In wildness is the preservation of the world

We’re writing this in the midst of a heat wave. Many parts of the world on this Thursday, July 21, are hotter than we are here.

In London, the temperature is over 100 degrees Fahrenheit in a city that normally has temperatures in the 70s this time of year. Many homes, like most of London’s subway system, aren’t air-conditioned. The Victorian Hammersmith Bridge had to be wrapped in silver insulation foil so it wouldn’t collapse. Airplanes couldn’t land because of damage heat did to the runways.

Fires raged in Greece and France as well as Spain and Portugal, forcing people from their homes.

This isn’t fair. The European Union has done more to cut greenhouse gasses, developing wind and solar power, than any other developed nations — including the United States.

But that is exactly the problem. It will take the entire world to rein in climate change because the blanket of carbon dioxide emitted on one side of the globe affects places that haven’t contributed to it as much on the other side.

Most unfair of all is that undeveloped places, like the drought-stricken Horn of Africa, produce just a tiny percentage of emissions worldwide yet suffer disproportionately. People are dying.

“People like the elderly, lactating mothers and children, they are dying silently in their homes. They just succumb to hunger,” Jino Bornd Meri, a local government leader in Uganda, told Reuters.

The United States needs to lead on this — our nation is one of the worst offenders — if the world has any hope of succeeding.

We understood the anger in the press release we received from our congressman, Paul Tonko, on July 15, following Senator Joe Manchin’s assertion he wouldn’t support climate and energy provisions as part of the Democrats’ reconciliation package.

This of course followed our Supreme Court’s decision on West Virginia v. EPA that limited the Environmental Protection Agency’s ability to regulate carbon dioxide emissions.

As we’ve written on this page before, legislators need to act when courts don’t follow the will of the people. The executive branch can only do so much as President Joe Biden’s plan to invest $2 billion in the Federal Emergency Management Agency shows. Reacting to a disaster after it happens is too late.

The will of the people is clear. 

A 2021 study from Yale shows there is not a single state in our nation where a majority of adults think climate change is not happening. Nationwide, 72 percent believe it is happening.

In Albany County, that number is 78 percent; statewide, it’s 79 percent.

The majority understand that global warming is caused largely by human activity, and that, not only is it affecting the weather, but it is harming plants and animals and will harm future generations.

 The Yale study also shows that 72 percent of Americans believe carbon dioxide should be regulated as a pollutant while a strong majority say Congress, local officials, and citizens should do more to address global warming.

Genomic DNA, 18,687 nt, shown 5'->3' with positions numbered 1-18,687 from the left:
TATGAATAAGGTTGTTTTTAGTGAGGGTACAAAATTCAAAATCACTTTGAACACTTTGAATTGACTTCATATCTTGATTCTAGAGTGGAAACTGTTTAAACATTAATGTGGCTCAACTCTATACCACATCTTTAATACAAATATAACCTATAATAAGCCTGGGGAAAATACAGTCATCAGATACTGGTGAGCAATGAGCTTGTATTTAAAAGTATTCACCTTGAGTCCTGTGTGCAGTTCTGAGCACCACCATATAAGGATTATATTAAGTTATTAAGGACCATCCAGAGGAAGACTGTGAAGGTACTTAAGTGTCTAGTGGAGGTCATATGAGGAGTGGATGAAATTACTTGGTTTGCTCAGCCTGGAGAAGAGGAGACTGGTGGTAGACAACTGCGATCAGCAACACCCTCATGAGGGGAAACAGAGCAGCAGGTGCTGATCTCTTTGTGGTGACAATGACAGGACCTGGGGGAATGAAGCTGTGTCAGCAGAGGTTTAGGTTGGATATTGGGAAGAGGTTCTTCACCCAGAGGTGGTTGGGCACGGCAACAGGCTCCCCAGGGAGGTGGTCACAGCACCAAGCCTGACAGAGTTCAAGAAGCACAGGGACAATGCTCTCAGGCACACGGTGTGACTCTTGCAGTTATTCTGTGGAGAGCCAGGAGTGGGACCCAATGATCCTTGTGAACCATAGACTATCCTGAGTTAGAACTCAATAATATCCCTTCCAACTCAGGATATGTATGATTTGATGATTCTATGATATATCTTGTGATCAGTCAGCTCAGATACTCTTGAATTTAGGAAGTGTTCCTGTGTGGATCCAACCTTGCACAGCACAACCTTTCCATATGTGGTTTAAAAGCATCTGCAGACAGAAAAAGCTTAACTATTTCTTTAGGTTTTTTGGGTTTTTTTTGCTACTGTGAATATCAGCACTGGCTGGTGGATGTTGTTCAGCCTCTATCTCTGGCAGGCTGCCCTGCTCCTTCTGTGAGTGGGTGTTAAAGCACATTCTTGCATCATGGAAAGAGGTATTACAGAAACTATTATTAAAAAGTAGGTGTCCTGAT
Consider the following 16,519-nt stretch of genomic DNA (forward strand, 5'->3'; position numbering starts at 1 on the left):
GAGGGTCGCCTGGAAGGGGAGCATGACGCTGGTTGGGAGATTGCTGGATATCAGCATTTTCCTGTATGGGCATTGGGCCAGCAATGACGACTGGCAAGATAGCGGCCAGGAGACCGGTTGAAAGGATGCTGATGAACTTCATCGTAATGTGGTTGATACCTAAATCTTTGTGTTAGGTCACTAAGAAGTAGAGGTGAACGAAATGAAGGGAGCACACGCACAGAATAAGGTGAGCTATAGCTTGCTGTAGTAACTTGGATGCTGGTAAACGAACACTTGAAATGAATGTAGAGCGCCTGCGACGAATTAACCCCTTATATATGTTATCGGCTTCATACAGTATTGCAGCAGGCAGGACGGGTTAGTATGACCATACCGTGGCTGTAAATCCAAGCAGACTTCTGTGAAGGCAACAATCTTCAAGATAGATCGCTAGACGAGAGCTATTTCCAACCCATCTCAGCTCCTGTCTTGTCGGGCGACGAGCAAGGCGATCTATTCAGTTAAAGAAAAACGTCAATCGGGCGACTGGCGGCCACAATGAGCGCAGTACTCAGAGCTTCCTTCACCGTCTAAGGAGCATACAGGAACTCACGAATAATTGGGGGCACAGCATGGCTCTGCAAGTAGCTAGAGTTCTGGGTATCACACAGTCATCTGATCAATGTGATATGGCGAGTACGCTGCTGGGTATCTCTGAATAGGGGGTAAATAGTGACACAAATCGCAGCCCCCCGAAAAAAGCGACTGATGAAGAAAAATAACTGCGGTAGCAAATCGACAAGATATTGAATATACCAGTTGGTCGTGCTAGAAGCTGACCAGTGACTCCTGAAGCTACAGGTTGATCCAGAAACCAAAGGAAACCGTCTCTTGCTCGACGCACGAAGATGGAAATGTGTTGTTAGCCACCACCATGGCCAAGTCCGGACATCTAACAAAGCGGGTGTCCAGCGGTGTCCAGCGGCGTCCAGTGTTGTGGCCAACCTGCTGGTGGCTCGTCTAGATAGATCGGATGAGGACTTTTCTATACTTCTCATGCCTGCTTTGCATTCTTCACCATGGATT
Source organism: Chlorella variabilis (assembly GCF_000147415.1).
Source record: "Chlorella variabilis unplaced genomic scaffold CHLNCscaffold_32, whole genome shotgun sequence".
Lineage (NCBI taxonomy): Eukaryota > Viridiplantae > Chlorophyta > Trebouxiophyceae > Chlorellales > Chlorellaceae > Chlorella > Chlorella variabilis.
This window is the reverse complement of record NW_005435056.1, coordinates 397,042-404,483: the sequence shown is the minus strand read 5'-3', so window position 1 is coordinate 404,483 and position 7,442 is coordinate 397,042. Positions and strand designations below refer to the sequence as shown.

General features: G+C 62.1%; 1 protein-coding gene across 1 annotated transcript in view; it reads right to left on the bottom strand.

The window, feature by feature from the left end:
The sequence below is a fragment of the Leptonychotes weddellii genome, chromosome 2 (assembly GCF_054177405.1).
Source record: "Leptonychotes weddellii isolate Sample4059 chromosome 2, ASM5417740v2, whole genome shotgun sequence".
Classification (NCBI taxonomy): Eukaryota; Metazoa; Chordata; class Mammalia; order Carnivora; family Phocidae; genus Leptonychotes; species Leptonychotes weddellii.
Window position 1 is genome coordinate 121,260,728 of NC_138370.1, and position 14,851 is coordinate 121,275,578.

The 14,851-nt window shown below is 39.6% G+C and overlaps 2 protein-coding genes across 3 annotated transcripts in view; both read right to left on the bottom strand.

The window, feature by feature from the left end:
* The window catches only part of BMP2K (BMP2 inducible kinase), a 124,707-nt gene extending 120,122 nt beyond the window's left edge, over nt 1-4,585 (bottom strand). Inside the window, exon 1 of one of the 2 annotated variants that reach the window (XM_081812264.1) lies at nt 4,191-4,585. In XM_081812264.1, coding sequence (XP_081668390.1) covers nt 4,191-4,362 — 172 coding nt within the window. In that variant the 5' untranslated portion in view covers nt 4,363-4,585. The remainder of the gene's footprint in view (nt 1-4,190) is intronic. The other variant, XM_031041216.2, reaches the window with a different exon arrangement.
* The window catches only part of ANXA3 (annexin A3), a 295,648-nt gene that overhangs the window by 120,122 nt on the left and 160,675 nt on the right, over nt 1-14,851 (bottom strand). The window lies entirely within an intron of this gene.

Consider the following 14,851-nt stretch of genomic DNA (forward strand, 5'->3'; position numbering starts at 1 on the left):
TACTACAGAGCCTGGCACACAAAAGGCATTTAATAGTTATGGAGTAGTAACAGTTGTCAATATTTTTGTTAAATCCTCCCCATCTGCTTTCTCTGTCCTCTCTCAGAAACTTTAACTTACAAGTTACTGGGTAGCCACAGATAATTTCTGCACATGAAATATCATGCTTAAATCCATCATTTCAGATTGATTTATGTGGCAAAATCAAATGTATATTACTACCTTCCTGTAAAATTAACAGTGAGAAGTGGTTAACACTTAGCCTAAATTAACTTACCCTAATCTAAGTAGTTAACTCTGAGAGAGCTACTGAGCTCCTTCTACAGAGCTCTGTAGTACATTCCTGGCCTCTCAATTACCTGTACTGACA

“To say I am frustrated by the news last night does not do this feeling justice. I’m furious …,” said Tonko on Manchin’s withdrawal. “Generations to come will inherit a less livable world with a more extreme climate because of today’s inaction.”

But it’s not just Manchin. It is all of our Republican representatives. 

How can anyone, in good conscience, watch the word burn and not try to save it?

On July 18, at the start of the United Nations Climate Dialogue in Germany, U.N. Secretary-General António Guterres called for a “renewables revolution” and said, “Nations continue to play the blame game instead of taking responsibility for our collective future.”

He warned, “Greenhouse gas concentrations, sea level rise and ocean heat have broken new records. Half of humanity is in the danger zone from floods, droughts, extreme storms, and wildfires.” Guterres outlined a stark choice: Collective action or collective suicide.

We choose action. If our government won’t help us, we need to help ourselves.

The Yale study pointed to local officials and we call on them now — more ardently than we did on this page a month ago. We urged our town leaders then to do what other towns have done in the United States — support initiatives for native plants to replace manicured lawns.

In Appleton, Wisconsin, for example, which participated in No Mow May, researchers there found “No Mow May homes had three times higher bee richness and five times higher bee abundances than frequently mowed greenspaces.”

Attitudes were changed in Appleton as the tall grasses grew in May 2020. “A post-No Mow May survey revealed that the participants were keen to increase native floral resources in their yards, increase native bee nesting habitat, reduce mowing intensities, and limit herbicide, pesticide, and fertilizer applications to their lawns,” the study said.

A monoculture lawn that is heavily manicured with frequent mowing, and chemically managed is not what is best for the long-term health of our planet. Climate change exacerbates the problems of shrinking biodiversity. It is not the best use of limited water resources, and even letting grass clippings decompose on a lawn can more than make up for the carbon being released.

We heard from Guilderland resident Joan McKeon last week. She plans to organize a workshop to educate neighbors on the worth of native plants. We sent her a list of native plants we published more than 15 years ago, favorites of Laurel Tormey Cole.